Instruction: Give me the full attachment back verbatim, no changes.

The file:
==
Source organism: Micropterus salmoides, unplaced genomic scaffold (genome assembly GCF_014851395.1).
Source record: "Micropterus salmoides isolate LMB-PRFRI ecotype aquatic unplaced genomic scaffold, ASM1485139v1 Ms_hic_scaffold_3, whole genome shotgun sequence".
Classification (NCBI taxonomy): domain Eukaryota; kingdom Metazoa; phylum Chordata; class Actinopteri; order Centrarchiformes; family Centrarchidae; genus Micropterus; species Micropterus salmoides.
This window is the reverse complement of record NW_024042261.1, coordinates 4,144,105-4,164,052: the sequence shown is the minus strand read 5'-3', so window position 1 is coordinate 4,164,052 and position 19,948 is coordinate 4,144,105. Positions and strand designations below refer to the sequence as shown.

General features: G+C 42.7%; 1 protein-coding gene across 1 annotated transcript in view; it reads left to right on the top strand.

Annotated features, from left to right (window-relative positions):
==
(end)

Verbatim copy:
Source organism: Micropterus salmoides, unplaced genomic scaffold (genome assembly GCF_014851395.1).
Source record: "Micropterus salmoides isolate LMB-PRFRI ecotype aquatic unplaced genomic scaffold, ASM1485139v1 Ms_hic_scaffold_3, whole genome shotgun sequence".
Classification (NCBI taxonomy): domain Eukaryota; kingdom Metazoa; phylum Chordata; class Actinopteri; order Centrarchiformes; family Centrarchidae; genus Micropterus; species Micropterus salmoides.
This window is the reverse complement of record NW_024042261.1, coordinates 4,144,105-4,164,052: the sequence shown is the minus strand read 5'-3', so window position 1 is coordinate 4,164,052 and position 19,948 is coordinate 4,144,105. Positions and strand designations below refer to the sequence as shown.

General features: G+C 42.7%; 1 protein-coding gene across 1 annotated transcript in view; it reads left to right on the top strand.

Annotated features, from left to right (window-relative positions):